Splash pad

Splash pad

It’s hot in Texas, ridiculously hot. Sometimes the only relief I can offer my kids from the boredom of staying indoors is a trip to a park with a splash pad. It distracts them for a while and D has an especially good time being the water bug he is. That doesn’t mean I can let my guard down though.

On our last visit a little boy about five years old approached D. He wanted the toy my son had in his hand. D didn’t really have an interest in playing or sharing so he guarded his toy and kept running away from the boy. Frustrated, the boy told his mother that D had his toy. My anxiety went through the roof. How do I diffuse this situation and tell this boy’s mother he’s lying? Before I was able to stand up another mom spoke out and said, “No, that’s his toy. He’s been playing with it this whole time.”

Crisis averted. The mom that spoke up was cool, calm and collected. She had been watching also. Why had I not been able to muster up the same confidence as quickly as she did?

The kids continued to play and finally the little boy asked my son what his name was. D didn’t make eye contact and kept playing by himself, from the outside it looked like my son did not hear him but I knew he did. Again the boy approached, asked and did not get a response. After the fourth time he went and got his mother. If you have read my post When Other Moms Are Rude you’ll understand why I gave them their space. (Long story short: D and I were callously rejected at a park when I tried to explain he had autism and could not speak.)

She got down to her son’s eye level and told him to ask again nicely. At this point I got up and walked toward them. I told them his name and explained that he could not yet respond because he has autism. I wasn’t ready for the response I got though. Her jaw dropped and she said, “Oh! I’m so sorry! I had no idea!” I just said, “it’s ok” and walked back to my seat in the shade. Her response felt a bit much, at the most I expected an acknowledgment like “oh ok”. Instead I felt awkward because in her mind autism warranted over-sympathy. I really wanted to tell her that it’s just a word that means he learns differently than other children, but I didn’t.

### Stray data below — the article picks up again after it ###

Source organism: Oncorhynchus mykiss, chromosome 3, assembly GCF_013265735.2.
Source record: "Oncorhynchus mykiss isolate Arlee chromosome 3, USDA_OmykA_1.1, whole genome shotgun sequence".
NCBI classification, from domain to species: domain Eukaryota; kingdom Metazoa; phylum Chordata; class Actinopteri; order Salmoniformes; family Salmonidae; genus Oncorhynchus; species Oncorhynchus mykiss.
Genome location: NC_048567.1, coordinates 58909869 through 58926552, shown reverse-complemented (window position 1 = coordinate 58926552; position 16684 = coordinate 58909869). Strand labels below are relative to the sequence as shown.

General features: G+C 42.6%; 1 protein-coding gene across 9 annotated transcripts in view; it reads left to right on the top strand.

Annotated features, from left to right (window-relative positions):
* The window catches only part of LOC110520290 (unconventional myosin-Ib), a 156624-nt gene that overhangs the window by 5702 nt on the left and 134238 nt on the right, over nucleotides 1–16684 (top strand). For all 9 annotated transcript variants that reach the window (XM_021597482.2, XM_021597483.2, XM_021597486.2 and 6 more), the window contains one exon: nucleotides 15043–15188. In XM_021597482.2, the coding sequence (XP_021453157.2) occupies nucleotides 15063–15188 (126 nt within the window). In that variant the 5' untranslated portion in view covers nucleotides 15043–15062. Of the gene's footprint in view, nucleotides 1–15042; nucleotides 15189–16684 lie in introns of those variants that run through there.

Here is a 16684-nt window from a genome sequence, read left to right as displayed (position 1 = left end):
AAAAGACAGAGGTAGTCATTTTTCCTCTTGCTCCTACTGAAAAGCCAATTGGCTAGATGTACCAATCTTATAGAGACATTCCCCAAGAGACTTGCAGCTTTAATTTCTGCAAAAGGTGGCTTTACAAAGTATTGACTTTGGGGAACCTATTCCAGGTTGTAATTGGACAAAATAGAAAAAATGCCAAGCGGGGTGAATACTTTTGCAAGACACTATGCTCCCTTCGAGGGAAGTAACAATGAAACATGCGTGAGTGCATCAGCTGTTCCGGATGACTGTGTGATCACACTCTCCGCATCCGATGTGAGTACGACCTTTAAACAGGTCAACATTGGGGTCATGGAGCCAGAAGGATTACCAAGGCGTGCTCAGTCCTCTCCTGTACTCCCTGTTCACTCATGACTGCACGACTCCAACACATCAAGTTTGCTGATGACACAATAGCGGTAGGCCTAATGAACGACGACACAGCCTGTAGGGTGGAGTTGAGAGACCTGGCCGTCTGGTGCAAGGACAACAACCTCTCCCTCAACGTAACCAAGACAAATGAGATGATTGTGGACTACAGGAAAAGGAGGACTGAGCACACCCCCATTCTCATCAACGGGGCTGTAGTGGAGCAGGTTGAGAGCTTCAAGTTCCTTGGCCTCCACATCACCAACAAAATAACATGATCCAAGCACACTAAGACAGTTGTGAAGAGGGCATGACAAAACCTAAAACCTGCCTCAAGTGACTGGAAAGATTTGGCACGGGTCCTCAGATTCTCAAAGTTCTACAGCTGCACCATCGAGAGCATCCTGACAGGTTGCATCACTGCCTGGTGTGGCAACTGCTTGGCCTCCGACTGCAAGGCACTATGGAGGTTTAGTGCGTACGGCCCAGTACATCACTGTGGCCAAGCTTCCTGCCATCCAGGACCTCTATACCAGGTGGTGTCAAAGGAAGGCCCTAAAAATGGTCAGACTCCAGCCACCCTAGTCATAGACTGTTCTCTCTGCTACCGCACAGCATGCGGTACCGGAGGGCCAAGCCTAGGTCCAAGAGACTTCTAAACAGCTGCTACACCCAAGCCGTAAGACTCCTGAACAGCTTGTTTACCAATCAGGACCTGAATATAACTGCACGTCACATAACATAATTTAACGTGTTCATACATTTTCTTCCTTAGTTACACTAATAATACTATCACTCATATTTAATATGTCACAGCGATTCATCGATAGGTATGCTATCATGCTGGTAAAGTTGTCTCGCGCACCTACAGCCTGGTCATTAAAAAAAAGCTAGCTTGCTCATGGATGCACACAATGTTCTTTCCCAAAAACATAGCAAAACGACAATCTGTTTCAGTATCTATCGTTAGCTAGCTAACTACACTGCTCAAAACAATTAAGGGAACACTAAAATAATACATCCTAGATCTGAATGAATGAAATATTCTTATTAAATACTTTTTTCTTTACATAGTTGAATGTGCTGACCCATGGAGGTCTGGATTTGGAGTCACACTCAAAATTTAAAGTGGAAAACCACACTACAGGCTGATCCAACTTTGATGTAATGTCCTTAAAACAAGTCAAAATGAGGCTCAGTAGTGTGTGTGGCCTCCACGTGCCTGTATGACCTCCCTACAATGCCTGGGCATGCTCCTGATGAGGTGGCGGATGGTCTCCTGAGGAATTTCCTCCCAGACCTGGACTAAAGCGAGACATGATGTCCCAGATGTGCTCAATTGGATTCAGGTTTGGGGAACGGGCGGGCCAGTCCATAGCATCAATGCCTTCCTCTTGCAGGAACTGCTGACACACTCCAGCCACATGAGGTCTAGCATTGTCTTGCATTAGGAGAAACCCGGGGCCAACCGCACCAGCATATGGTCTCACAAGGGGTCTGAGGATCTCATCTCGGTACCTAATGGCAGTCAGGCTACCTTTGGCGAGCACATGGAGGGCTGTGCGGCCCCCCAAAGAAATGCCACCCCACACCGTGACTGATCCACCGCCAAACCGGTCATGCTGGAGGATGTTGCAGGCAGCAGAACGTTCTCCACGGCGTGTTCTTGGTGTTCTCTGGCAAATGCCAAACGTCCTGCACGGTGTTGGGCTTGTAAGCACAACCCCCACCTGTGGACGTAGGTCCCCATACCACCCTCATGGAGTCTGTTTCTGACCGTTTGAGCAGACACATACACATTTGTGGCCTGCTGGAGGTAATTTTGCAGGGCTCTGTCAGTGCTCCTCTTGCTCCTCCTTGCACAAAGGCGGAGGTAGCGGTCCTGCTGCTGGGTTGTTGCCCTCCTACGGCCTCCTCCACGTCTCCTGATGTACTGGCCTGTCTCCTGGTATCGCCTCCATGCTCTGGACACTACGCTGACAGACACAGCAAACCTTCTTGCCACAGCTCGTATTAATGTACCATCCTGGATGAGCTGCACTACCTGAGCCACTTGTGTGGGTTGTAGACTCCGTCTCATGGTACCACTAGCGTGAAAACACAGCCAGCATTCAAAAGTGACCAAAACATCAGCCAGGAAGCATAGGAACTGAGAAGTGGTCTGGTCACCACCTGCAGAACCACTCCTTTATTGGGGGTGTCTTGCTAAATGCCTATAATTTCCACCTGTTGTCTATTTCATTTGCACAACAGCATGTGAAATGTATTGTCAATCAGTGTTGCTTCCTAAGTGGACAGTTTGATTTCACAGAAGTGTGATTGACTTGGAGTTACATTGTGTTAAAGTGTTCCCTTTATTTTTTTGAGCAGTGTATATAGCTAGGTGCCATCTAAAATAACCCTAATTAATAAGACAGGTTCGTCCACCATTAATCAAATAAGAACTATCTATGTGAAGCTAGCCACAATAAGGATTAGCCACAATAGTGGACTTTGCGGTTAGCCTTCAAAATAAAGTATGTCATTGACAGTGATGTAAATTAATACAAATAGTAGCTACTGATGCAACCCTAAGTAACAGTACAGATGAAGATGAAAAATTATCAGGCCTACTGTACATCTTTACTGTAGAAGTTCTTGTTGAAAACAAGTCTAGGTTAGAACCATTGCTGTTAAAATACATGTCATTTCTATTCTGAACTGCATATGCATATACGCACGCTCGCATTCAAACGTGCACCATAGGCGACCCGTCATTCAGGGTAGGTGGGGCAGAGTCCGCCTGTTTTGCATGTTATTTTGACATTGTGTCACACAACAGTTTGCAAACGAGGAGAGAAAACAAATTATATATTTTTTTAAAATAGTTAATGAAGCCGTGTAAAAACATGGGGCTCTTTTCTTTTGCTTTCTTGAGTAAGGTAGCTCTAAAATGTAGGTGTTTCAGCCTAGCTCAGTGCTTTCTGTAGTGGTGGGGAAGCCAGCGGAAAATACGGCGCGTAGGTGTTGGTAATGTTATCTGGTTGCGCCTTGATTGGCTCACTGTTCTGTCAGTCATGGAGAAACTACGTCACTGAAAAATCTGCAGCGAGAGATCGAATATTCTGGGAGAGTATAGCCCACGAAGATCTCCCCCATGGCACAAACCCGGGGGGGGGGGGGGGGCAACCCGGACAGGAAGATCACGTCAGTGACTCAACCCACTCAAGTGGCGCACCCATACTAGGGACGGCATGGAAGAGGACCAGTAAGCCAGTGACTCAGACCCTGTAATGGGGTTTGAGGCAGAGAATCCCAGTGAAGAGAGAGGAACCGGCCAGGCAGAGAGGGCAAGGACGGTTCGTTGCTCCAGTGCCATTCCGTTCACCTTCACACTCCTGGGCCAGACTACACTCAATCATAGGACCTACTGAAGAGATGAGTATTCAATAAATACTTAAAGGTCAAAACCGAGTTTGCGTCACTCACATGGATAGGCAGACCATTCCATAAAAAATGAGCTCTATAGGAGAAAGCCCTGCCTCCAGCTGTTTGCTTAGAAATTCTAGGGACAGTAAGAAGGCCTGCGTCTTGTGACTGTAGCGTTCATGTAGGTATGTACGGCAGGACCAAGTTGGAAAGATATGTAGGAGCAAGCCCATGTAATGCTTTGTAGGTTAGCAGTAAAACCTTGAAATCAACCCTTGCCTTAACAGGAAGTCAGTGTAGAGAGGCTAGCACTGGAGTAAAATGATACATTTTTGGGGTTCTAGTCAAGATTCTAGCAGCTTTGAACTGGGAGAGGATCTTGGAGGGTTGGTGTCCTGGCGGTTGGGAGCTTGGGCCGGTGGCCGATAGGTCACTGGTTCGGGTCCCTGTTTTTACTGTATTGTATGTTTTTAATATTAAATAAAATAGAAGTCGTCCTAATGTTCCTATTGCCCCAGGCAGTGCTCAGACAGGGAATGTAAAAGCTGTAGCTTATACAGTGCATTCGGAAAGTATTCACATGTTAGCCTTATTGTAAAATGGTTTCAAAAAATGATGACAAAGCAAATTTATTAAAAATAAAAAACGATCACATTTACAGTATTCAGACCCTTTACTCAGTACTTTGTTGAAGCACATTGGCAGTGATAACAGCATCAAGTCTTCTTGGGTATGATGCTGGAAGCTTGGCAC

Did I really have to?

When I see or meet other families with children on the spectrum I acknowledge them first with an understanding smile. It’s a silent camaraderie. If we happen to strike up a conversation – great! If not, it’s perfectly fine. We have our hands full as it is, worrying about having a coherent exchange is at the bottom of our list of priorities. We know our struggles are different but at the root of it all are our children, bound by the same diagnosis.

When Other Moms Are Rude

When Other Moms Are Rude

About a year ago I was at the park with D.  Summer in Texas can be brutal so we like to play as early in the day as we can or early evenings.  I remember it was a Sunday morning because it was our best chance at having the park to ourselves.

There was another mom there with her son who looked to be around the same age as D.  At this point, my son was still very non-verbal.  He could not independently say hello or goodbye.  Eventually, our two kids met and her son addressed mine and asked his name.

After the third time he asked I knelt down to his level and gently explained to the little boy that my son could not speak.  I looked up at his mother and she didn’t have an expression on her face.  I know parents are uncomfortable with strangers speaking to their children so I said to her, “he is non-verbal and has autism so we are still practicing with hellos.”

She yanked her son by the arm and left without ever acknowledging our presence.  I will never know what went on in her head, and quite frankly, I don’t care.  What an incredibly rude thing to do.

I was hurt of course.  I am no stranger to rejection but this was different.  This was another parent openly displaying their disgust for my child.  How could she see my son as an affront?

She was dressed in black leggings, a peach racerback shirt, a blue drawstring sack, aviator shades, her hair was tied back and she was wearing a headband.  Regular suburban mom, right?  I feel like this was the parent version of Mean Girls.

Autism awareness is important and so is acceptance.  Yes, we have come very far in a decade but there is still work that needs to be done so our kids have a fair shot in this world.  After all, our children will inherit the Earth.

Stay positive and spread joy.